Finding stories is tough. It does get easier the more you do it.
I think the best stories often come from just walking around looking and listening; speaking to people. But students like to use social media, so I have a list on my Twitter account called Story Sources.
It can be a useful place to look for inspiration. Sometimes. Most of the time it’s full of virtue-signalling garbage — this is Twitter after all — but every now and again there’s something with potential. Below I’ve picked a few ideas out and explained how I would go about developing the story if I was a student journalist. Learning to cover simple stories like these will develop your confidence, so that you can go on to do more challenging things later.
This is a straightforward story to cover. Barclays want to close their branch in Whitchurch, which is a suburb in the north of Cardiff. A petition has been started to stop the closure. All I need to do is find somebody who has been responsible for starting the petition and some exterior pictures of the branch that is being closed. For balance, I need to include a line from Barclays. They won’t do an interview with a student journalist, but they will have said things to the media about their programme of bank closures. They are happening all over the country. Extra things to have might be an interview with the local councillor; a business owner who uses the bank and a vox pop of local residents. Getting a bit more interesting, I might try to find an academic who thinks these sort of closures are inevitable as the economy moves online.
This is another relatively straightforward story to cover. The Fire and Rescue service have announced that they will make each of their stations a “safe haven” where people can go if they are in some sort of difficulty. There’s no real conflict here: nobody would think this is a bad idea. But it is addressing a problem in society and that makes it newsworthy. Since they want publicity for their scheme, I suspect they might talk to a student journalist. The obvious questions are how does the scheme work and why are you doing it? The pictures would be interior and exterior shots of a fire station. Easy!
So here we have a story in which an organisation has launched a petition to get Cardiff Council to introduce more safe cycle stores. Since the organisation presumably wants people to sign the petition and has tweeted about it, I think it’s reasonable to assume they will do an interview.
Pictures are quite easy. I just need to find an existing cycle store to film and then get lots of shots of bikes that are locked up in not so safe ways.
Next I need a real cyclist. A vox pop would be one way of doing this, but much better to find — for example — somebody who cycles to work and has to leave their bike locked up outside. Perhaps the organisation could help me with that. Otherwise, I could look to see who has retweeted this tweet, or just talk to people on the street.
Finally, I would need to think about a response from Cardiff Council. First thing to do is to see if they have already said stuff about safe cycle stores to other news organisations – Google “Cardiff Council safe cycle” and click on the News tab to do this. If they’ve said stuff I could think about putting that into the script for balance. Next I would look to see if any councillors have been supportive of the campaign — maybe start by asking Cardiff Cycle City. If so, I’d try to interview them. I don’t think there is much point approaching the council press office for an interview on a story like this.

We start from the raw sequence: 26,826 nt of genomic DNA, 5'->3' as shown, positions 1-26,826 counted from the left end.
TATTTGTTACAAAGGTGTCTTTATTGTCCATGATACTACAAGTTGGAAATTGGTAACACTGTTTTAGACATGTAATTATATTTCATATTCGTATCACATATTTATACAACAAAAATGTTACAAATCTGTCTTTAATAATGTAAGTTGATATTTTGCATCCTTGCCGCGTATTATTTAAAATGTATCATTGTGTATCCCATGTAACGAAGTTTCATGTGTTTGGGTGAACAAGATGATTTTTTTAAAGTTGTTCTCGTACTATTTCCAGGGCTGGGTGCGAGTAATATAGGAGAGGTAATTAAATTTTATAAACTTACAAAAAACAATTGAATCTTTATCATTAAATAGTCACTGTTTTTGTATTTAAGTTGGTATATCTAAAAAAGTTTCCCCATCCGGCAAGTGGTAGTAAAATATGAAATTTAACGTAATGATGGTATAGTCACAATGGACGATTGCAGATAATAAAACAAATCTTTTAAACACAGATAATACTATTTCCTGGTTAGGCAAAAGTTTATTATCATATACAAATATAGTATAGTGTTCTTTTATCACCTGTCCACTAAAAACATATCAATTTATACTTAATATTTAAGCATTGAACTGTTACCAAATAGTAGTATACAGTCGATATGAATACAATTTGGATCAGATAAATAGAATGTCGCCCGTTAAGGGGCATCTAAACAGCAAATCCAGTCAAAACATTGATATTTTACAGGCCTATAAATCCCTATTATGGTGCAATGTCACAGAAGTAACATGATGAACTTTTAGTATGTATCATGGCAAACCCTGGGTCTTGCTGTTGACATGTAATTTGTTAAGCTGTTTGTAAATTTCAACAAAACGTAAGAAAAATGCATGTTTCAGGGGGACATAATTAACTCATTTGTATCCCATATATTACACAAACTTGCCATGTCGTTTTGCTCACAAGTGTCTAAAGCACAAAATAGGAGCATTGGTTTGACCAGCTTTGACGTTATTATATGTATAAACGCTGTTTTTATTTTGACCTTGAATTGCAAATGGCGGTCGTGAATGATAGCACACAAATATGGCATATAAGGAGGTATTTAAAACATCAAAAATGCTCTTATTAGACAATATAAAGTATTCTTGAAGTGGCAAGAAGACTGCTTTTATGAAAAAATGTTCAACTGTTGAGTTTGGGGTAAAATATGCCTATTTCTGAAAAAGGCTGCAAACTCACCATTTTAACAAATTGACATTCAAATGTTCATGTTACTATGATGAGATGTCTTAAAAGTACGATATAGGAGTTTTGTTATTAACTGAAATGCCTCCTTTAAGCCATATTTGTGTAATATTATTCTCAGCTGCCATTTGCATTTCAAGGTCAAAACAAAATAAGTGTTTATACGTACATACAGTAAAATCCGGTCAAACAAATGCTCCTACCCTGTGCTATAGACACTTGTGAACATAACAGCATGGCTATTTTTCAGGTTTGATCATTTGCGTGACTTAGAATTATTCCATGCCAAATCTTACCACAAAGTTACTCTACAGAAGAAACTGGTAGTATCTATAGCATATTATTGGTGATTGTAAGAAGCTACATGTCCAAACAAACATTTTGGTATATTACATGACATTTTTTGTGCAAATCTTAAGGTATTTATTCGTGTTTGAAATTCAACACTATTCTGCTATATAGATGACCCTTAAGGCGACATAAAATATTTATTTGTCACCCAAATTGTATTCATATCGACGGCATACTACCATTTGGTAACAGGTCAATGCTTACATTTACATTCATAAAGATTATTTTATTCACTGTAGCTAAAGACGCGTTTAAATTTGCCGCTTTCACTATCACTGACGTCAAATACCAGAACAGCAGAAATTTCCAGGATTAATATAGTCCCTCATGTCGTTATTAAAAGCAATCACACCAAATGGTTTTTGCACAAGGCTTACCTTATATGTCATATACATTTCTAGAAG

This is a story from Llandaff, a pretty suburb of Cardiff. One shop — Halls — has tweeted to congratulate another shop — Garlands — on its 30th anniversary. This isn’t exactly earth-shattering stuff, you might think, but if I could get an interview with the people who run Garlands to talk about their anniversary, I would make sure I asked a few questions like “What are your biggest challenges right now?” or “Do you feel you get enough support from the local council and the Welsh government? or “What do businesses in Llandaff need?” I think there’s a reasonable chance they would say something interesting and that would give me a little story, with some nice pictures of the inside and outside of the shop and a second interview maybe with a loyal customer. And the rest of the story would be a celebration of a successful business in difficult times.
This is relatively easy. I’d get in touch with Penarth Lifeboat to find out the details and ask whether four call-outs in a weekend is above average. They are bound to have a message about people going out on the water safely and that could be the way to get an interview. Good pictures of the lifeboat.
It’s a bit annoying that this survey of mushrooms in a well known Cardiff cemetery has already happened. But I would still consider getting in touch with Plantlife Cymru to see if they will talk. The cemetery has its own Twitter account, so they will presumably say something about it and I’d use the interview to ask about what problems/challenges they are facing. For a third interview, maybe there’s a mushroom expert at Cardiff university? Plantlife Cymru would know. Pictures of the cemetery and the mushrooms — if I can find any. Potentially a nice feature, but it would obviously have been better if I could have been there when they did the survey.